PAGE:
Liverpool current badge crestI’m sure you’re all familiar with the current rather elaborate shirt crest which has gone through several minor cosmetic changes since it was initially introduced in the 92-93 season. Liverpool last won the title in 89-90 when the club shirt (which at the time was the infamous paint splattered affair, but don’t let that dilute my argument!) featured a simple Liver Bird surrounded by a relatively simple and traditional crest that had replaced the classic icon of the Liver Bird standing alone above a base of ‘L.F.C.’ in 1987. Strong, direct, dynamic and to the point, with the club’s symbol or identity instantly recognisable and on view clearly and simply.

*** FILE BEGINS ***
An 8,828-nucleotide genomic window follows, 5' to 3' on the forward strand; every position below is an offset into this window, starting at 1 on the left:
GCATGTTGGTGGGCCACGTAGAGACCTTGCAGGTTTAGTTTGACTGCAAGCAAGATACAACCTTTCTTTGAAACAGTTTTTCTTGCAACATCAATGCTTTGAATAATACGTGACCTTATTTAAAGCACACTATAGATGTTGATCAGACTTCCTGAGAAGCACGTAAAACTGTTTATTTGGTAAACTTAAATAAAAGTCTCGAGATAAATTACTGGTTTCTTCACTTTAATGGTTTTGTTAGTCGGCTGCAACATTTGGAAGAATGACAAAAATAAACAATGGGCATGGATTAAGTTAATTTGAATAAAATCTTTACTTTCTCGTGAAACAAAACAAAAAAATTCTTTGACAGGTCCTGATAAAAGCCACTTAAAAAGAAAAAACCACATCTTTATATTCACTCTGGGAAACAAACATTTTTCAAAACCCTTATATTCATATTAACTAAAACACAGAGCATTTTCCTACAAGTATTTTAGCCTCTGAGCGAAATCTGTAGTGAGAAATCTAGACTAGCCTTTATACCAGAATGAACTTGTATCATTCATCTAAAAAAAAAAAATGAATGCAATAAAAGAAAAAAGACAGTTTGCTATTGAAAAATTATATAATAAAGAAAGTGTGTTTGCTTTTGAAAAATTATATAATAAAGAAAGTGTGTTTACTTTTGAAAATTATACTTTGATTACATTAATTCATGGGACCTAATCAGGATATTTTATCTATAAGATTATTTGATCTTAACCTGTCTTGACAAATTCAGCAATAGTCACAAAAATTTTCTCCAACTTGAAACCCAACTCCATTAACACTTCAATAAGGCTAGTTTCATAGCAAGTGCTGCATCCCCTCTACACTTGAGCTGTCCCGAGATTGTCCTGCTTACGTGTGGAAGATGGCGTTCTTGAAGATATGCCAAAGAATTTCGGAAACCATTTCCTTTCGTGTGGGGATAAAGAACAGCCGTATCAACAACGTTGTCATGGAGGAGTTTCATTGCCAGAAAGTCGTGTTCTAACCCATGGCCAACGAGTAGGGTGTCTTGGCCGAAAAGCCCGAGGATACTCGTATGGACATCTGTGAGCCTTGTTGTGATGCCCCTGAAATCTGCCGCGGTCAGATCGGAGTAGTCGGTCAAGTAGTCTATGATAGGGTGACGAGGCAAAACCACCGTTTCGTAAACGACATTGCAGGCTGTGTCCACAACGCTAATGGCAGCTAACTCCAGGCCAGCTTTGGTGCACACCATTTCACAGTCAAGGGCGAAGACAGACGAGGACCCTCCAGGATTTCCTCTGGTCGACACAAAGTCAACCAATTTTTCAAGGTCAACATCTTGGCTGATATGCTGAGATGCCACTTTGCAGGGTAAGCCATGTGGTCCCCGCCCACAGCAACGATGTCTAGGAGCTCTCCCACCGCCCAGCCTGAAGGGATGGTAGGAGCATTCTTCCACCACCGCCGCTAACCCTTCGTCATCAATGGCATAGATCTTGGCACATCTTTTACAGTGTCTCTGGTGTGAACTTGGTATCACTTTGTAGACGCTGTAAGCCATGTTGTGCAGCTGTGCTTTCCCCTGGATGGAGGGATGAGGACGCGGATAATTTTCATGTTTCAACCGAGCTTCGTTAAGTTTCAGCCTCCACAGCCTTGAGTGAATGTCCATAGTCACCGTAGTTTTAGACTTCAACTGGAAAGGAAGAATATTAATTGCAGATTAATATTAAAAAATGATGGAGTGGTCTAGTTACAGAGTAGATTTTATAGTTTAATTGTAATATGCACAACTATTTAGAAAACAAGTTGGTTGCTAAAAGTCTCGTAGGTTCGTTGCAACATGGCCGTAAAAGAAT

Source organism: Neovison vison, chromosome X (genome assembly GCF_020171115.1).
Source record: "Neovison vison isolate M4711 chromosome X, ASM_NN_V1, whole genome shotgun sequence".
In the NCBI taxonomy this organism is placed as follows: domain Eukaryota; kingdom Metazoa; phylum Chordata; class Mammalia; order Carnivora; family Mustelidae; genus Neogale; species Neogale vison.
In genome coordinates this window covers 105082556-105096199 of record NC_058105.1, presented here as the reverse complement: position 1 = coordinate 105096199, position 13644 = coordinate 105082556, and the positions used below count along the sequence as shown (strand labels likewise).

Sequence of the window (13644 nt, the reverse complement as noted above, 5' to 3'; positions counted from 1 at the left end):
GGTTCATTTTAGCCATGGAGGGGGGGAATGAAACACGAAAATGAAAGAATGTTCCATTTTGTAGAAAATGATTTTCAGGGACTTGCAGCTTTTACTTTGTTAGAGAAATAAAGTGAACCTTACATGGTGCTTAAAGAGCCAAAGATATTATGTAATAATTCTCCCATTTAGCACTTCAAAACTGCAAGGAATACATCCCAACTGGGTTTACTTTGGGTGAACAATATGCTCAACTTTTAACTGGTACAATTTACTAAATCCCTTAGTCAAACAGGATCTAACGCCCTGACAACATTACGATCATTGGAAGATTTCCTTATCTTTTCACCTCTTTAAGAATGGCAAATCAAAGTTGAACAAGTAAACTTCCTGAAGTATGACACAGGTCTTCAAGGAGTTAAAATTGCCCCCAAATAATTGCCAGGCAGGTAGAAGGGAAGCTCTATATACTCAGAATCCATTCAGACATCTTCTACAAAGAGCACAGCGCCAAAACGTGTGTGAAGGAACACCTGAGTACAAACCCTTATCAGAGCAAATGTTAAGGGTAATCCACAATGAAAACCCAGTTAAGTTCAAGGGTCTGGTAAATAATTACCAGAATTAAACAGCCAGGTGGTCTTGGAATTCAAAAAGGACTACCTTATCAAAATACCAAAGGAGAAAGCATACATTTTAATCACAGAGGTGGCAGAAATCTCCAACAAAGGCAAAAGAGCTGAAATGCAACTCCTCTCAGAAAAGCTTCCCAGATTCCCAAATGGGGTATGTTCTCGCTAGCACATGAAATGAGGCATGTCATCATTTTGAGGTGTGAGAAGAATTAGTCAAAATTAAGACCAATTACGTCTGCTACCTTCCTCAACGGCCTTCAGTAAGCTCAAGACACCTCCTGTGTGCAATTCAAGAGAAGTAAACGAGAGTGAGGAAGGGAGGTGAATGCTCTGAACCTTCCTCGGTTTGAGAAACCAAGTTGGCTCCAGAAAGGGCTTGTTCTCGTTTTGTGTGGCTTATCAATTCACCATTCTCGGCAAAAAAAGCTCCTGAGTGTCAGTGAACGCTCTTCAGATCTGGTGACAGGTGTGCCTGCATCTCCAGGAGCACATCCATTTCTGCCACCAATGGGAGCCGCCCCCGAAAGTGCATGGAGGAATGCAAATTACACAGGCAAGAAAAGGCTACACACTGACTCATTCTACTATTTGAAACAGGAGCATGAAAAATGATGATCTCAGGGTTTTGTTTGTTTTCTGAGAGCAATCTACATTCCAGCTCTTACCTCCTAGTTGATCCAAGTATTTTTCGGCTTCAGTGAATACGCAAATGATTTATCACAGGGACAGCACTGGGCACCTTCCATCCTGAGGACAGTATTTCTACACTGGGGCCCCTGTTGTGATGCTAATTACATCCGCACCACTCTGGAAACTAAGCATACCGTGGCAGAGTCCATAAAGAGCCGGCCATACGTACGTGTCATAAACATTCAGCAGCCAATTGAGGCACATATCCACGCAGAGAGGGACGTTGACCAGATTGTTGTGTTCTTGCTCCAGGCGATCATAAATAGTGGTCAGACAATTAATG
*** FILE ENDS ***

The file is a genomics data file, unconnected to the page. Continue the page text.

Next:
This identity is now hidden and diluted within a couple of shields, the Shankly gates (emblazoned with the ‘You’ll Never Walk Alone’ legend and second minature version of the Liver Bird badge), and the Hillsborough eternal flames all wrapped up with a hefty dose of scrolls. Of course I fully appreciate the significance of the flames and that is something, I believe, must not be ignored. But I do think the current badge is too wrapped up and lost in the past and the mythology of the club. It is not the crest of a forward-thinking and dynamic club. The strength of Liverpool FC has been its football and its identity – familiar and recognisable and perfectly epitomised by the peak teams of the 70s and 80s that were led and accompanied by the strong Liver Bird logo on their chests – it symbolised the team and the way they played football, the club and the city. It also instilled fear into the opposition.